Although once-upon-a-time Dr. Dolittle was successful and acclaimed, recent times have found him reclusive and phobic. Since the death of his wife/partner, Dolittle (Robert Downey Jr.) has avoided all human contact and connection and, instead, relied on his…special talent: communicating with animals. In his once-glorious yet now-dilapidated mansion, Dolittle does very little.

All that changes when the dying queen of England sends an urgent message to Dolittle: either a magical plant and antidote is found or the queen will perish. Dolittle embarks on a reluctant-adventure to rekindle his lost passions and reclaim his place in the world of relevance.

[Internal monologue] How can I rip this movie apart and still be kind? How can I be professional and resist the urge to BOOO this movie? I know! I’ll start with a short anecdote!

When the movie was over, I hesitantly asked my kids their opinions. If I say MY opinions too quickly, my kids tend to just agree with me. When asked, they seemed to enjoy the movie but without much gusto. My son then asked me, “What was your favorite part, Dad?” And you know what…I literally couldn’t think of one thing I liked about this movie! I couldn’t think of one moment, one joke, one character that brought me joy. Sarcastically, my answer to my son was: “When it was over?”

The movie’s direction was muddy and confusing. Director Stephen Gaghan, Oscar award winner for writing “Traffic,” seemed to be lost in the fantasy without ever touching base with reality. His product, in the end, had no drive, no motivation, and no direction. It was a half-hearted attempt to pander to children…losing everyone along the way.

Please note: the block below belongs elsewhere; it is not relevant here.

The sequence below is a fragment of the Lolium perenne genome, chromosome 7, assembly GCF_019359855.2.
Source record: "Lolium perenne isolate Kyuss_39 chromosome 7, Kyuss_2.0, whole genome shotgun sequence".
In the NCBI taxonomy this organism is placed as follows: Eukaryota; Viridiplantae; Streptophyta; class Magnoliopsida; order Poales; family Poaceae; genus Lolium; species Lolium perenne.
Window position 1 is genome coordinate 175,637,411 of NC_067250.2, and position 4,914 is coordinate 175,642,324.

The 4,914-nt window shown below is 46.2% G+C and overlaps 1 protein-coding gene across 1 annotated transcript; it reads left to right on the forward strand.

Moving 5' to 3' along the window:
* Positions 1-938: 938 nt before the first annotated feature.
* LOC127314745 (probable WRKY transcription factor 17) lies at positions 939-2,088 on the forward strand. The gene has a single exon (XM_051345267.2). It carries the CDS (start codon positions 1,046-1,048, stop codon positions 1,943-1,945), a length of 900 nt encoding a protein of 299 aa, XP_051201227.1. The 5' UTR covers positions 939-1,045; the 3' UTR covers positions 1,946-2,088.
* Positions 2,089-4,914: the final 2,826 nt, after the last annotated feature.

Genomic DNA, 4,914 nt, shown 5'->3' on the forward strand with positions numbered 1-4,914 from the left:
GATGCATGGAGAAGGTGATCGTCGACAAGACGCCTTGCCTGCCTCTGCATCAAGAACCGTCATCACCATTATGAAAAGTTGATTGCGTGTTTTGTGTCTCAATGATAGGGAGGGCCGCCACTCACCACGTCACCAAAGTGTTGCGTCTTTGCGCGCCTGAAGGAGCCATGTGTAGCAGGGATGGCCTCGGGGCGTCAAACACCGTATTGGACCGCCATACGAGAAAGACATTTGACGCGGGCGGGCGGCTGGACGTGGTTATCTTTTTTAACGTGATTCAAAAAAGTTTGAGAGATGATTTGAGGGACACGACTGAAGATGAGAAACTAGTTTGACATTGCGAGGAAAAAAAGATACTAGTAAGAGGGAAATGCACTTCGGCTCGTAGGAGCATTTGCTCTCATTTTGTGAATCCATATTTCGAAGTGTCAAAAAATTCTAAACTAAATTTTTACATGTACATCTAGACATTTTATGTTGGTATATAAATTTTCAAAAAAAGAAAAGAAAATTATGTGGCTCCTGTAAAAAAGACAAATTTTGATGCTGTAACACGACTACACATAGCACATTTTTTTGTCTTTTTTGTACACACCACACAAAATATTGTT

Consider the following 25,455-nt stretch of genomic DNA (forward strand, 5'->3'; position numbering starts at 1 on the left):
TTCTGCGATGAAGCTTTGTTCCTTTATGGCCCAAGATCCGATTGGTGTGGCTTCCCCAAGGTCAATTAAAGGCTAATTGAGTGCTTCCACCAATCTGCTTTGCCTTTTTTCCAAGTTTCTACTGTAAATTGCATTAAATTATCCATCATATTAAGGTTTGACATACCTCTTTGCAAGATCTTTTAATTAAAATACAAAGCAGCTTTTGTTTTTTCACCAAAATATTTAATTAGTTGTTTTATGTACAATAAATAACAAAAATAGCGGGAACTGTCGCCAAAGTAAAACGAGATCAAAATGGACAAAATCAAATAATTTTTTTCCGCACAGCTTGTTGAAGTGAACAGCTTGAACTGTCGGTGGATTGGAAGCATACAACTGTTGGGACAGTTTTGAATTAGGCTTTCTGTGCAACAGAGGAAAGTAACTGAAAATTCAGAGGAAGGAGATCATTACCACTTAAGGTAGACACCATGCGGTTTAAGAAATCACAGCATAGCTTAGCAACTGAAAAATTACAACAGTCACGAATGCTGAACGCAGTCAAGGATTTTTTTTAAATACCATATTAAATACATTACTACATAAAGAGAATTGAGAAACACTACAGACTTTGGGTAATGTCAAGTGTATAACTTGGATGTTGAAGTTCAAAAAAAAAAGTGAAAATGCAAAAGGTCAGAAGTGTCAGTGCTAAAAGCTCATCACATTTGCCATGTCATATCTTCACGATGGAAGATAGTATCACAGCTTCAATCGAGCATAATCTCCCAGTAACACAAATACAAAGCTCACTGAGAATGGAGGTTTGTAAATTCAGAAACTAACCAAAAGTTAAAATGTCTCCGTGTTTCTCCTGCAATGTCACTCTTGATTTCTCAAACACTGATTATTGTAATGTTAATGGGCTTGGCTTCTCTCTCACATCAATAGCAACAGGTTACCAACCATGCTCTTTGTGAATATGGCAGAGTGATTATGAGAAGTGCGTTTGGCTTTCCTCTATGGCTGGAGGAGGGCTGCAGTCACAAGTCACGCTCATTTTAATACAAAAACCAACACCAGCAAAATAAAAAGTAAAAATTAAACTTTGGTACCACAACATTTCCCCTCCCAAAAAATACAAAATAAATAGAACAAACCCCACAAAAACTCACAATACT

The biggest disappointment to me was Robert Downey Jr’s performance. I could see the other problems coming…but this was truly shocking! He is usually a steady-source of comedy and sarcasm; his quirky humor is oftentimes over-the-top and approaching overwhelming. But this? It is as if his body accepted the role of Dolittle, but his heart decided to sit this one out. He is the equivalent of a cardboard marketing-prop placed in front of a green-screen for two hours. If you just shake it every 20 seconds or so, the CGI polar bear will crack a joke and off to a new scene!